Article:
Rachel Berry isn't in a good place at the outset of this season of Glee. "Oh my God, I feel like I died and now I'm in hell," she says in reaction to bad news from her father. But Rachel's portrayer, Lea Michele, could just as easily be talking about still being on Glee during its grim twilight.

Maybe "hell" is too harsh a word. Fairer would be "a zombie of a show that, by circumstances far beyond anyone's control is about to complete a contractually obligated sixth season almost no one wants." Judged by this standard, tonight's two-hour premiere (made up of two episodes, "Loser Like Me" and "Homecoming") is pretty good. Judged by any other standard, though: yikes.

Creatively, one could argue Glee's been struggling for years. Was it good its first few seasons? Just the first season? Half the first season? Accounts vary depending on personal taste, but it was definitely good TV at some point in its life. In fact, at moments, it was very good TV. As a tale of a bunch of plucky underdogs forming the New Directions, the show believed its motto: "Being a part of something special makes you special." The musical numbers, including series anthem "Don't Stop Believin'," were special indeed.

Yet much like Murphy's last hit series, Nip/Tuck, the show has derailed as it marches on and on, long past its expiration date. There's a palpable sense of boredom in many of his past-their-prime shows—evident this year with American Horror Story as Murphy develops new projects Scream Queens and American Crime Story.

Of course, a show isn't just its creator—if the cast and writers were still feeling inspired, Glee could continue to thrive. But recently, it's been through the wringer. Two of the stars, Michele and Naya Rivera, were dogged by rumors and whispers of a feud throughout the end of last season, as their characters followed a remarkably similar trajectory. The stars just seem over it. Several have left, only returning and looking exhausted for one-off guest spots. And not to forget: The entire team suffered through the tragic death of one of their co-workers and friends in 2013.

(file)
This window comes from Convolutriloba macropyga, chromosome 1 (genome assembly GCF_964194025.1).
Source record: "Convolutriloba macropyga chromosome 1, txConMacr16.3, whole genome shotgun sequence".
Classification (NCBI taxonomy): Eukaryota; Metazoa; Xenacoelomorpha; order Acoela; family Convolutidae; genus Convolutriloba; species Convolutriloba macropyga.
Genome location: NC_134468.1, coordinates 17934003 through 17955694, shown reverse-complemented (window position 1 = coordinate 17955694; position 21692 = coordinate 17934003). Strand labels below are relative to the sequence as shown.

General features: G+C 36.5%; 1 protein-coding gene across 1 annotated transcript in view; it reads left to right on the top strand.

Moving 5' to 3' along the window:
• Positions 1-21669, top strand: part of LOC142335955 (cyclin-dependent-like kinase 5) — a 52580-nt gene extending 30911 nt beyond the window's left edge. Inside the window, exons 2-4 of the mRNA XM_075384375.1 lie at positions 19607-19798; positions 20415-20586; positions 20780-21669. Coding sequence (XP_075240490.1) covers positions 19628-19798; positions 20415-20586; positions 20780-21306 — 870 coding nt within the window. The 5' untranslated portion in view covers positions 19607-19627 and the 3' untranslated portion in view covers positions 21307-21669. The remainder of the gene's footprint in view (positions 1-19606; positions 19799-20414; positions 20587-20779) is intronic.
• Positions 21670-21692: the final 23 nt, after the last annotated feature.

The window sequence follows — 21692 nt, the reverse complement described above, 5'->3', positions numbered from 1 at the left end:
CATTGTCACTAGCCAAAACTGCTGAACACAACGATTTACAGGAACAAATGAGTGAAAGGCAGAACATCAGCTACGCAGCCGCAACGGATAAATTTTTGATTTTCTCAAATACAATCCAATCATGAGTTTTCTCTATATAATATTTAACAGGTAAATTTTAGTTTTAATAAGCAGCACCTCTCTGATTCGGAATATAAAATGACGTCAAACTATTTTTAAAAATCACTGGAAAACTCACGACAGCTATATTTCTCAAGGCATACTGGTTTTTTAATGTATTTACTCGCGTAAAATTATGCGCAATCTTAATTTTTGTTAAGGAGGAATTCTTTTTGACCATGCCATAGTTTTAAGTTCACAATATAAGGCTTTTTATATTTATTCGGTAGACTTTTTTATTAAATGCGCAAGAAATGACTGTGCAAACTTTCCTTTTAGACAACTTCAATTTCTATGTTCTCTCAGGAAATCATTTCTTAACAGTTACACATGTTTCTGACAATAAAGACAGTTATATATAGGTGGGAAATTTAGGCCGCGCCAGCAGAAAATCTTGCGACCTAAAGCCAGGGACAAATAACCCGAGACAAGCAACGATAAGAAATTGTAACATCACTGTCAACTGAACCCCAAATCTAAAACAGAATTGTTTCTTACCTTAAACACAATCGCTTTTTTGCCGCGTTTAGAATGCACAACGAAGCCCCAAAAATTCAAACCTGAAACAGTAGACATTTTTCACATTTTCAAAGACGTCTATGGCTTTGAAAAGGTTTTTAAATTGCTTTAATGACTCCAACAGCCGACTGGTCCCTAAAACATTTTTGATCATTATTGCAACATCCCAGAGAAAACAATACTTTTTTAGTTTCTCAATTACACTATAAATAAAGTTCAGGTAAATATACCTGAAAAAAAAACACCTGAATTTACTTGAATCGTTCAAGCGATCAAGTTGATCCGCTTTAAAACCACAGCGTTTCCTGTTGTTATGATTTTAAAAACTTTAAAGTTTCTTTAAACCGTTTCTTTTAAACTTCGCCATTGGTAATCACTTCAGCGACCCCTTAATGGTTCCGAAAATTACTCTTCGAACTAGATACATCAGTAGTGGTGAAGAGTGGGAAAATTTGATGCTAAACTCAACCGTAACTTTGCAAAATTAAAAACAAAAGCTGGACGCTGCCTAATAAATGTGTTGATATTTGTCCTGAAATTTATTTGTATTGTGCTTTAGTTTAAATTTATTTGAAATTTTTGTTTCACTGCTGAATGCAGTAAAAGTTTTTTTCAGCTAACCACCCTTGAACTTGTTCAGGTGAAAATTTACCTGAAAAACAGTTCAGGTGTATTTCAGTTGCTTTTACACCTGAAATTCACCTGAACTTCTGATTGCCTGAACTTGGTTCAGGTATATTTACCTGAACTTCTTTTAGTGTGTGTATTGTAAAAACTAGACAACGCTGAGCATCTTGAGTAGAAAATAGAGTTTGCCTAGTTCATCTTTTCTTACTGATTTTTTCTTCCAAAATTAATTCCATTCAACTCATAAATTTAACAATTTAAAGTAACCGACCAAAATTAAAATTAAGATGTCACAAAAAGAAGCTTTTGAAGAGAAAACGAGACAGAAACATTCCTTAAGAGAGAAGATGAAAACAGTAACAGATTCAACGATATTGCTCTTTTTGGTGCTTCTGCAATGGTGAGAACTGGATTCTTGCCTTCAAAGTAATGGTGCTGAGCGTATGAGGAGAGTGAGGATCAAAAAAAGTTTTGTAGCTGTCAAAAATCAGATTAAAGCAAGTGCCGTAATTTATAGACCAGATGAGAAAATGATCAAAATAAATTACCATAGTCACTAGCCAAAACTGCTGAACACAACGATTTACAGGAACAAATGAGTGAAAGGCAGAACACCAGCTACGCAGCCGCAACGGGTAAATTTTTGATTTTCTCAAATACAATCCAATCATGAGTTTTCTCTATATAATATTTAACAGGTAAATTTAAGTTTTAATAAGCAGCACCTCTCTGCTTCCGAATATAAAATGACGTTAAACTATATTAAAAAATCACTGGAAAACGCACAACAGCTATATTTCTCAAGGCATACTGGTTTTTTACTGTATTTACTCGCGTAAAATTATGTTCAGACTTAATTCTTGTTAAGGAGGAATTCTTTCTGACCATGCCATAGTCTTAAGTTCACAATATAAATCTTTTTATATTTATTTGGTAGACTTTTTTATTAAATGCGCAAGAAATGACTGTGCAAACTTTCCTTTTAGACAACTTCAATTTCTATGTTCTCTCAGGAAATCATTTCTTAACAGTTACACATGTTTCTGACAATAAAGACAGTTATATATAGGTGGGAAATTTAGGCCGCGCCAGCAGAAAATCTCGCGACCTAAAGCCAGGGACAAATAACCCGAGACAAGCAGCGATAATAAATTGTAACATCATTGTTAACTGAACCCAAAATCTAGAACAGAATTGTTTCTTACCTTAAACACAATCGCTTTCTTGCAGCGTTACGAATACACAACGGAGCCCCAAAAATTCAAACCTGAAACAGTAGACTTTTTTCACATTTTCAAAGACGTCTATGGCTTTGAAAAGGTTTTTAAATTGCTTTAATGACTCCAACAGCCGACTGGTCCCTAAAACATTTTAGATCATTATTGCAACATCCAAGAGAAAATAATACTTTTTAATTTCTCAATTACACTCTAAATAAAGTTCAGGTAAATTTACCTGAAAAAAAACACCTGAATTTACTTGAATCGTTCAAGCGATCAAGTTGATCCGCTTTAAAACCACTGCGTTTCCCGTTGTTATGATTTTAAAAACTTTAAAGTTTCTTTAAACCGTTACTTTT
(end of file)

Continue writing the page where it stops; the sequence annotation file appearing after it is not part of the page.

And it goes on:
That exhaustion and creative drain finally took a toll on Glee's ratings last season, which dropped to abysmal numbers by its finale. Unfortunately, Fox made the choice during the fourth season to renew Glee for not just the fifth season, but also the sixth. In response to the ratings free-fall, the network cut the number of episodes for season six by nine and pared season five down by two. But that still leaves the creative team with 13 more episodes to fill and barely any audience left to entertain.

The show's new direction (pardon the pun) is an intriguing one: What happens if Rachel, the show's center, the one character it pushed toward stardom despite any and all obstacles, failed to become a star? Seeing her return home to small-town Ohio—after a quality cover of Alanis Morrisette's "Uninvited"—is compelling. Seeing almost every other main character also fail, either personally or professionally, is less so. The show gets distracted from the one character it still understands (Rachel) by all the characters it long ago lost (Kurt and Blaine especially).

The second hour, "Homecoming," features almost every original cast member returning to be used solely as props in introducing the new Glee ​kids. Among those newbies there are immensely talented fresh faces: Keep an eye out for Samantha Ware, who brings more star power to a cover of Janelle Monáe's "Tightrope" than any performer other than Michele has in seasons. But even the new cast can't do much to excite considering they only have 11 more episodes to make an impression and a minuscule potential fanbase to follow them after the final curtain falls.

Almost everything else beyond Michele and the newbies feels stale. Kurt and Blaine have broken up again! Sue Sylvester (the eternally misused Jane Lynch, who still has a hold on her character long after the show gave up on her) is a bully again! The original rival glee clubs, Vocal Adrenaline and The Warblers, are back! If the show was going for a feeling of nostalgia, it sadly whiffs—hard. No one's heart is in this. This is the definition of a dead show airing.

It's fitting, then, that the first hour ends with a Frozen cover that's over a year late to the zeitgeist. Despite Michele's vocal prowess and charisma, there's just no saving it, making it feel just as the show does: dull, overextended, and irrelevant. It's Glee's time—time to let it go.